Medial knee pain is pain that occurs on the inner side of the knee and can be due to a number of problems.
There are a number of structures on the medial side of the knee and problems in any one or more of these can cause pain.
Symptoms of inner knee pain may come on gradually over time or may develop suddenly after a knee injury. There may be a general inner side of knee pain, movement may be restricted or there may be a sharp pain.
It is very common to get medial knee pain, because muscle weakness and/or tightness, which is very common, can subtly change the way the knee moves.
The most common causes of medial knee pain are:
An MCL tear is the most common cause of medial knee pain in people under the age of 50. With an MCL tear, there is damage to some or all of the fibres of the medial collateral ligament on the inner side of the knee.
MCL tears are one of the most common medial knee injuries in sports, usually from either a force through the outer side of the knee or twisting the knee while the foot is fixed to the ground e.g. with cleats.
Typical symptoms of an MCL tear include:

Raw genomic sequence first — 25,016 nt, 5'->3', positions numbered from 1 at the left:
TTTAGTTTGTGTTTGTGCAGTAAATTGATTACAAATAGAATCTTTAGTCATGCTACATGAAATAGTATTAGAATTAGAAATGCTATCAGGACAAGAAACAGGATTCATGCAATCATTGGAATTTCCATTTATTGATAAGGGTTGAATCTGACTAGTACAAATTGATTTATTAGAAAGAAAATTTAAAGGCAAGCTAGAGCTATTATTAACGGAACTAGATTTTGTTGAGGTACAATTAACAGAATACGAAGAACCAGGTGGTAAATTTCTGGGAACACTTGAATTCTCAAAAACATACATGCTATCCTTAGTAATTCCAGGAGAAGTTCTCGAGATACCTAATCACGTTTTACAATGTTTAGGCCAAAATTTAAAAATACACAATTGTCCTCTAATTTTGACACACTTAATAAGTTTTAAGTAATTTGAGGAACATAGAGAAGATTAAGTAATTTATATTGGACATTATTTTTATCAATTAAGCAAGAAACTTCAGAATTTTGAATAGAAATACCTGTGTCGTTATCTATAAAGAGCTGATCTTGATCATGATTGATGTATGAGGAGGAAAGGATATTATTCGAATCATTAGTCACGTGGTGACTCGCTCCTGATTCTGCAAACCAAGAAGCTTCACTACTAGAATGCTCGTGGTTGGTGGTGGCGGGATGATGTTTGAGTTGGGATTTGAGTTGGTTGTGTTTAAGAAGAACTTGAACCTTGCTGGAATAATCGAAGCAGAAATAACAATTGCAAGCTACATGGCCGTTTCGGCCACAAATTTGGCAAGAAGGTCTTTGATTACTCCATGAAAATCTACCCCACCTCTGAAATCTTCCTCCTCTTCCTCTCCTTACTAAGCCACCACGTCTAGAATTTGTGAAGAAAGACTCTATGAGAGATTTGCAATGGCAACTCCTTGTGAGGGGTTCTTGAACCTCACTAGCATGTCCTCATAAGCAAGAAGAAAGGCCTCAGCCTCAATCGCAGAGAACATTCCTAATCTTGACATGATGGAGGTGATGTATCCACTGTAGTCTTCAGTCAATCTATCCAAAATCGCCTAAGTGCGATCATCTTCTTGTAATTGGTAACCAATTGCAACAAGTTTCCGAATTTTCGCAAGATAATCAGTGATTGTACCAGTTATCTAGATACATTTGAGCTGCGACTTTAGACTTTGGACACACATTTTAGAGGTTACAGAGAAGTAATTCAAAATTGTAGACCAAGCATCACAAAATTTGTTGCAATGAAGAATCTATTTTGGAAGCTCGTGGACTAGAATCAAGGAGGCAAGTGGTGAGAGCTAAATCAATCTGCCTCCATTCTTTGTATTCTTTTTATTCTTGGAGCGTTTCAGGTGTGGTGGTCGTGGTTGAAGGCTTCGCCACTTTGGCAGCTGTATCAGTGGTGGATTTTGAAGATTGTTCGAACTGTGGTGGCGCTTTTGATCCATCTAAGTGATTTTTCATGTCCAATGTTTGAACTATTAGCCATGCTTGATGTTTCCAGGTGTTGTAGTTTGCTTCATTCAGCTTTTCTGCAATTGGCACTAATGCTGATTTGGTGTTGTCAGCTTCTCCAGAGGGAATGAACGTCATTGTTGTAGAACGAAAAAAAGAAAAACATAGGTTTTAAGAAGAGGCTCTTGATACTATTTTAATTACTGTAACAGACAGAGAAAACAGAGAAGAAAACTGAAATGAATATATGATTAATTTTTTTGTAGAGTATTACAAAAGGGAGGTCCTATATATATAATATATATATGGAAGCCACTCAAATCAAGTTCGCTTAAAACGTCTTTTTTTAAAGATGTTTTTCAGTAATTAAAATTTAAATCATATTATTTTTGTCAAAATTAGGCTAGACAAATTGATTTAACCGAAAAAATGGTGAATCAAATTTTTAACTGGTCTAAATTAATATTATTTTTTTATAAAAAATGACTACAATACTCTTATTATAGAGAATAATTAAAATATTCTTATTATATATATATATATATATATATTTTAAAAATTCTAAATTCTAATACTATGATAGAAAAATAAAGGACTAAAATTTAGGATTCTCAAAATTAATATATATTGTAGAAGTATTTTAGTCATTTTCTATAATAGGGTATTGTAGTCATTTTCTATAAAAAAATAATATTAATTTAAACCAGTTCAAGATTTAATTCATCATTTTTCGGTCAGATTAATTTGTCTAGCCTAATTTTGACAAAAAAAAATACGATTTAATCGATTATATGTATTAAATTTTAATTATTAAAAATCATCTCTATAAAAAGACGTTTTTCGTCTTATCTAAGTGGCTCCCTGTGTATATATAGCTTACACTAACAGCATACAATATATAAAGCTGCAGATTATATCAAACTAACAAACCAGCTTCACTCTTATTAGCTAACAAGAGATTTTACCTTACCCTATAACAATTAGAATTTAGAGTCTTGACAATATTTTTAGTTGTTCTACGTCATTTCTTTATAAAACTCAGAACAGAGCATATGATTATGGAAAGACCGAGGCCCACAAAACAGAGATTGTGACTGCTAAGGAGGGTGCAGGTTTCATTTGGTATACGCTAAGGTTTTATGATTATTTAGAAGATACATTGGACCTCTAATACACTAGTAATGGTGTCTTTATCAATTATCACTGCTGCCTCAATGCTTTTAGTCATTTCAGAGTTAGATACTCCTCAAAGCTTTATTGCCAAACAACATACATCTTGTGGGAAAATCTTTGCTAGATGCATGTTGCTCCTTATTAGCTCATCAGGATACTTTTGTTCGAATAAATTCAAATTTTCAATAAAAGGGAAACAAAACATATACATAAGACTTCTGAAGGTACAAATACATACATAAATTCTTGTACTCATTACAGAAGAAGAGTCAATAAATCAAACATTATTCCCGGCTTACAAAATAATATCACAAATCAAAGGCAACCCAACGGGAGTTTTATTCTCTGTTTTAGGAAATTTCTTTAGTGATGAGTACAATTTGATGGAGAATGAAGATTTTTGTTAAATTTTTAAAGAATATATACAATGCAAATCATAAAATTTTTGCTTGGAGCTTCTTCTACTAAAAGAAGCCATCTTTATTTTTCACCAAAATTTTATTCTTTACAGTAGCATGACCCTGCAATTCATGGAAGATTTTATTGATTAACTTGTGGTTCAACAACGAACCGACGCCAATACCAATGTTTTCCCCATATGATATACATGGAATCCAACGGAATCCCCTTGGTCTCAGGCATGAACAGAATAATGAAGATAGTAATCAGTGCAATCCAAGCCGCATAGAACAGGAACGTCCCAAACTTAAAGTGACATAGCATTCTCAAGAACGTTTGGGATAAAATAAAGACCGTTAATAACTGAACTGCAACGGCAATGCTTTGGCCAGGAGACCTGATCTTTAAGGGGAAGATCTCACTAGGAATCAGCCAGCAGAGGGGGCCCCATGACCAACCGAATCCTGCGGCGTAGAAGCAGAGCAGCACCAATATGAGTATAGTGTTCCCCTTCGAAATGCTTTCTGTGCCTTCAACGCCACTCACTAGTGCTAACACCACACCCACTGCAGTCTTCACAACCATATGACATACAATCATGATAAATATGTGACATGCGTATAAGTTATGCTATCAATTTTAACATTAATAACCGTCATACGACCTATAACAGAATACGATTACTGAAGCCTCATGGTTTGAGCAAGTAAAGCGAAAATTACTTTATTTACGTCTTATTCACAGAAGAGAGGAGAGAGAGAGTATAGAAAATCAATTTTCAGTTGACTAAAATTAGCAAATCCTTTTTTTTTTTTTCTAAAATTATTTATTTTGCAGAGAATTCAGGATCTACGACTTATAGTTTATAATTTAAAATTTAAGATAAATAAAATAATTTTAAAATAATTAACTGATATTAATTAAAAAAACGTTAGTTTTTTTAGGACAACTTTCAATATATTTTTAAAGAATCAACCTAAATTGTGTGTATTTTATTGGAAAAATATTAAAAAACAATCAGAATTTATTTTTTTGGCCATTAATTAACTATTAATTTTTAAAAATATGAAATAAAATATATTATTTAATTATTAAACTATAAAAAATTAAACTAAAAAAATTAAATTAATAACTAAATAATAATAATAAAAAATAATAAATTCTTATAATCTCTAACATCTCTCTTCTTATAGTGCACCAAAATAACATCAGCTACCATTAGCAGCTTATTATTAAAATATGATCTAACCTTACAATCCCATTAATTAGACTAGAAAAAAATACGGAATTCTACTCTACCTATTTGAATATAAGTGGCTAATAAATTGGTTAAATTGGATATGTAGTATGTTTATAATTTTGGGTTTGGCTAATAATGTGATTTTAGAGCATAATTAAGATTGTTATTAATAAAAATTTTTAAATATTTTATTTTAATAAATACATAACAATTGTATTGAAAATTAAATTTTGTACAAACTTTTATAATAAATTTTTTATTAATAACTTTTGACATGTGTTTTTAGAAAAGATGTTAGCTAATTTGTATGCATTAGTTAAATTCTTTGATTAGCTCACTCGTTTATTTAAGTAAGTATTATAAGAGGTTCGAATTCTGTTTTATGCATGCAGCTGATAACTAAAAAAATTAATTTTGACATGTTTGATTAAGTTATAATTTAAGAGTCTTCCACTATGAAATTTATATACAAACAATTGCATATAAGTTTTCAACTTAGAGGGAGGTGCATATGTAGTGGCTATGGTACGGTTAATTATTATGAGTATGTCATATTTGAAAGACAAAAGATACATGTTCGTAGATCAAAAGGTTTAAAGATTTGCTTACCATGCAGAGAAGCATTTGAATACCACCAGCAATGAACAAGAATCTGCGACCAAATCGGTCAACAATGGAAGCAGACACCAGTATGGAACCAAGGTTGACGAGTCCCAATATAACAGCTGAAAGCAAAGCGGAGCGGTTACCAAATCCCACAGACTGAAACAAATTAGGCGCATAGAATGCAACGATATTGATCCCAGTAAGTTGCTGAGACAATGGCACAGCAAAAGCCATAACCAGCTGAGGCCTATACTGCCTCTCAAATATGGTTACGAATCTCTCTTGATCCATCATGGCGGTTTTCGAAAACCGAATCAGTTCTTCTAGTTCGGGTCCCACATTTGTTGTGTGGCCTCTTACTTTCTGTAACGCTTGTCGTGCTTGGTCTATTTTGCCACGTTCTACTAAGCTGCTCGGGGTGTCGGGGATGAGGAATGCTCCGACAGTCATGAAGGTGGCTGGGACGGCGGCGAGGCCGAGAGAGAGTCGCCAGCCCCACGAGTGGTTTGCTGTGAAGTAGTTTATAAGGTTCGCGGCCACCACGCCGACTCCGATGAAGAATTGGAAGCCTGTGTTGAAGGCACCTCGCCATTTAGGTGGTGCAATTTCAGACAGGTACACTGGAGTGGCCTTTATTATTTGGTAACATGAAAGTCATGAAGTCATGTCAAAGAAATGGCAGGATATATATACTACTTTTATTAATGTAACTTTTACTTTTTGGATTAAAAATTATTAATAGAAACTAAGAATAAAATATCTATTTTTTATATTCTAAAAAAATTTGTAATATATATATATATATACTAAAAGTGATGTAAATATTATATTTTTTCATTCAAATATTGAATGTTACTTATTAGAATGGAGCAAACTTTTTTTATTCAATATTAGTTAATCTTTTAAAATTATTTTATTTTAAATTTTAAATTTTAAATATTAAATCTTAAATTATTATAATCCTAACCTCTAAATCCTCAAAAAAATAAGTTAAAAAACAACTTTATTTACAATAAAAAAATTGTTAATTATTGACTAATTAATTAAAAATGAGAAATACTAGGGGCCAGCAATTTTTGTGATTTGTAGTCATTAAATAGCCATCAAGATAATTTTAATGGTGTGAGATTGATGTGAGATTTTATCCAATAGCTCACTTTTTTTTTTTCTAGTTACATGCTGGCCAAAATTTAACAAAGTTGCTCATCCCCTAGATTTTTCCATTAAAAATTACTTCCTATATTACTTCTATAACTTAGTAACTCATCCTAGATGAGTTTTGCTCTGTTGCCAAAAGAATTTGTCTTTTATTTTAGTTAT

There are three grades of MCL tear, depending on how severely you have damaged the ligament and treatment usually involves a combination of PRICE, knee brace, exercises and physical therapy.
You can find out loads more about the causes, symptoms and treatment options in the MCL Tear section.
Another common cause of medial knee pain is a tear in the cartilage lining on the inner side of the knee joint, known as the meniscus.
Symptoms of a meniscus tear may develop:
Typical features of a medial meniscus tear include medial knee pain, swelling, locking, instability and difficulty straightening the leg. Symptoms typically get worse with walking, running, squatting and on stairs, especially going up.
Treatment for an MCL medial knee injury usually consists of rest, ice, compression, elevation, strengthening and stretching exercises and physical therapy. If the ligament tears completely, then surgery may be necessary to repair the damage.
If you want to know more about the common causes, treatment option and recovery process, visit the Meniscus Tears section.
Inflammation of the pes anserine bursa, a small fluid-filled sac the reduces friction, can also cause inner knee pain.
In most cases or pes anserine bursitis, there is a gradual onset of medial knee pain, approximately 2-3 inches below the knee joint, swelling, stiffness, weakness and sleep may be affected.